Written materials for class are handled in the same fashion — obtained in advance and formatted for his use.
Most of his accommodations are spelled out for the professor in a document prepared by the university’s Accessibility Services office. They generally include extended time for test taking, the ability to take tests in a distraction-free environment, and the ability to use his technology in class.
Some professors, he said, discourage students from using laptops in class because of the distractions they can cause.
There have been times when McGowan has encountered obstacles that weren’t covered by his accommodations document and he’s found that having established relationships with professors has helped in those situations.
For instance, in a biology class when he anticipated that a microscope slide would not provide the proper magnification to assist him, he said he and his professor “brainstormed a solution” that involved mounting a camera over the eyepiece and connecting it to his laptop.
“It does really come down to a strategy. You certainly have to think about things more,” he said.
Hunter McGowan outside of his North Huntingdon home with guide dog Atlas. (Photo by Jake Mysliwczyk)
“Accommodations — they are there to level the playing field so that people with disabilities can do their work as good as their peers. But it doesn’t mean that the process is easy. There are extra steps and extra planning.”
McGowan uses digital hearing aids. “I have a pretty significant hearing loss. So without them I can’t really function well.”
The hearing aids come with a microphone accessory that uses bluetooth technology.
During in-person classes, the microphone can be put on or near the professor. In Zoom classes during the COVID-19 pandemic, it’s been placed near the computer speaker if needed.
McGowan chose Edinboro as an undergraduate because of the accessible campus and the programs and services offered by the accessibility office. He stayed as a graduate student for the same reasons. The assistive technology he uses is provided through the state Office of Vocational Rehabilitation’s Bureau of Blindness and Visual Services.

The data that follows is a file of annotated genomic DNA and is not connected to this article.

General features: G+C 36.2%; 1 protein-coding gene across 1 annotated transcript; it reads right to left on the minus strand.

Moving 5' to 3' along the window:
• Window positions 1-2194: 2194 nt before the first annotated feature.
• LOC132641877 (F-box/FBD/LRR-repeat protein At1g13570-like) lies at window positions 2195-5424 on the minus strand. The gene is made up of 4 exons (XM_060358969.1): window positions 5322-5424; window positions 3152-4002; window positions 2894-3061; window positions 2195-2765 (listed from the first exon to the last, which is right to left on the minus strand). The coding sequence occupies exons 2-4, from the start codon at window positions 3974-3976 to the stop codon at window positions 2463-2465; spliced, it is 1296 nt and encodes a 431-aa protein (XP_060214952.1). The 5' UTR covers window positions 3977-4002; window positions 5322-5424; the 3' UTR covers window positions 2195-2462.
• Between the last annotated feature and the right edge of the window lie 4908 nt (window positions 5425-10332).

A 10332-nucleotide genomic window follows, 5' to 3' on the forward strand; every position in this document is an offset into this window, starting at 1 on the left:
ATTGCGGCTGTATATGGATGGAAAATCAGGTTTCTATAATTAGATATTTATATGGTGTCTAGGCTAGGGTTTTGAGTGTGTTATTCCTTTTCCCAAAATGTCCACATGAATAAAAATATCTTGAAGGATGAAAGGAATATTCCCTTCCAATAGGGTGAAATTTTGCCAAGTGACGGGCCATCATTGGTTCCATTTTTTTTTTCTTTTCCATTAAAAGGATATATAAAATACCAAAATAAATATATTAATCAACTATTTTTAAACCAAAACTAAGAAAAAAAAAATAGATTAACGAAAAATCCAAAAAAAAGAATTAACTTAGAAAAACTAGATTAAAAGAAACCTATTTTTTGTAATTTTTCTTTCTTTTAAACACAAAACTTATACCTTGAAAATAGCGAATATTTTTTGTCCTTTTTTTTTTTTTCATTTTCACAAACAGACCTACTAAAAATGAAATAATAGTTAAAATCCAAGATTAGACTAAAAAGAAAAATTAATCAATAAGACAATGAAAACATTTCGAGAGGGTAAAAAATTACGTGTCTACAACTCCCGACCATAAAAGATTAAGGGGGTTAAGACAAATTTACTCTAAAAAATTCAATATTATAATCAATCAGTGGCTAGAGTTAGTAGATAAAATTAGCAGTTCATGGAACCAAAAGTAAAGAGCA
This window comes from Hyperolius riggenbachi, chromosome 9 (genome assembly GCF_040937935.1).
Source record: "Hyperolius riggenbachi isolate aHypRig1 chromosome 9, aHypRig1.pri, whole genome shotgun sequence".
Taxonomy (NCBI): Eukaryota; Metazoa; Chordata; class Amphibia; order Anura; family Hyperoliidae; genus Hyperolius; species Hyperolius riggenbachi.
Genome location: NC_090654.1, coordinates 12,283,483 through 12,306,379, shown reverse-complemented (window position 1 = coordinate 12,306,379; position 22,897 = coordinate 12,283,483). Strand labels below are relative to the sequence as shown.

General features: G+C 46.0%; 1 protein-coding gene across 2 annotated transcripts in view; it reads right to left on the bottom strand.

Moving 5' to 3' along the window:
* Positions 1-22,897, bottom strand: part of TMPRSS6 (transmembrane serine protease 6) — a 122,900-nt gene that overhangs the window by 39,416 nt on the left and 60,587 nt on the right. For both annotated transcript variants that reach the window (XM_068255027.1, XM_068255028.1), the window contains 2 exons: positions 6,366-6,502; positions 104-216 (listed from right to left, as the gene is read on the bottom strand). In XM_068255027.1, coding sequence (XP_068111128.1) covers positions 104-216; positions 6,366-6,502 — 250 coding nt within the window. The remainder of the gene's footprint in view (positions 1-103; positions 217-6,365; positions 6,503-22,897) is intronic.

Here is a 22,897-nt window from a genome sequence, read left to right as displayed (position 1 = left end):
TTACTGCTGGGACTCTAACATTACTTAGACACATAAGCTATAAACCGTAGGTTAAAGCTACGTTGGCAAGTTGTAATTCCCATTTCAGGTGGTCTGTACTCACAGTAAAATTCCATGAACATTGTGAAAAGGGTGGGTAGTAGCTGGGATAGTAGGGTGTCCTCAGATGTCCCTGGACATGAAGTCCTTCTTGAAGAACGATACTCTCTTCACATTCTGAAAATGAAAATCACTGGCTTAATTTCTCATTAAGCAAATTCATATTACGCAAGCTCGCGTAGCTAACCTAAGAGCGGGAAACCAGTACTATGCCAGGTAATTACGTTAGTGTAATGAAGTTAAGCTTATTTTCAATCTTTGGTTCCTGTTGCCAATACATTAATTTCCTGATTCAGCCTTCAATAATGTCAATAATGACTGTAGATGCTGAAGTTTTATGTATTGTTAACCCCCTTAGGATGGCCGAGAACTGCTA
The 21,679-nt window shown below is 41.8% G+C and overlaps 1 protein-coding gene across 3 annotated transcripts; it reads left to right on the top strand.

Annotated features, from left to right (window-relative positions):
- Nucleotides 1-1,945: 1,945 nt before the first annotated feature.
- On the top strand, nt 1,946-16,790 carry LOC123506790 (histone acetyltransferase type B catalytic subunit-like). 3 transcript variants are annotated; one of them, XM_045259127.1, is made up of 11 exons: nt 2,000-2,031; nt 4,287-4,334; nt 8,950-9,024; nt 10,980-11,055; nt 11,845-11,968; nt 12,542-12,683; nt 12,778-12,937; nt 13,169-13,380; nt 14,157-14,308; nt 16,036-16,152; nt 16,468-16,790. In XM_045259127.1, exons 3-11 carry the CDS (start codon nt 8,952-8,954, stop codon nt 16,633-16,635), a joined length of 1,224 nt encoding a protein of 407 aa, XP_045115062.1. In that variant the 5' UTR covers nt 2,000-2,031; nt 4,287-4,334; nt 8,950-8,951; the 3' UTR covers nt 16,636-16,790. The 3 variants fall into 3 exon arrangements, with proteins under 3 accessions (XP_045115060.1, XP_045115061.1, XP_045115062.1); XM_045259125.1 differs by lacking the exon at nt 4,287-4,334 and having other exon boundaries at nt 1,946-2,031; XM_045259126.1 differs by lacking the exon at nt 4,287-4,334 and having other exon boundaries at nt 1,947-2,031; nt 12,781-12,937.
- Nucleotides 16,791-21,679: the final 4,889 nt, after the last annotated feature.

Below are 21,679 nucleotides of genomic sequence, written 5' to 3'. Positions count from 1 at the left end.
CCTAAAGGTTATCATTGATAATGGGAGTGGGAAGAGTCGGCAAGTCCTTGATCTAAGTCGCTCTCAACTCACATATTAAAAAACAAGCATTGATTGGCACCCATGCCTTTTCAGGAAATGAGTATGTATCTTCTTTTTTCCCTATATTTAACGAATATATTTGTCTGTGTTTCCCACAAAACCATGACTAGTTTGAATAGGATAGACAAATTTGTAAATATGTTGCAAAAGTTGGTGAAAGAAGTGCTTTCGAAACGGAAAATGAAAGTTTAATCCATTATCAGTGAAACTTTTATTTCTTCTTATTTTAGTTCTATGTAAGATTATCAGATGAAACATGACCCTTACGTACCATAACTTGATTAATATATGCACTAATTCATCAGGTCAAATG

In high school, his assistive technology was provided through his Individualized Education Program, which his mother helped to negotiate with school officials. For college, however, he needed to work with the state agencies to get the devices he needs in the classroom.
That process, McGowan said, was the first step for him in separating from his high school world, where his accommodations were met through his IEP, to the secondary world, where he had to plan and advocate for himself. He also got involved in his IEP process, alongside his mother, while still in high school to be better prepared for college.
In college — even with the accommodations he’s received — he’s had to learn to budget his time “around the services you qualify for.”
In some classes, professors posted lectures and other materials to the online platforms they used. But in others, McGowan was given permission to record lectures and to have a notetaker provided to accommodate his vision and hearing. In those instances, he had to schedule time after classes to visit the Office for Accessibility Services to deliver the handwritten notes so they could be typed for him.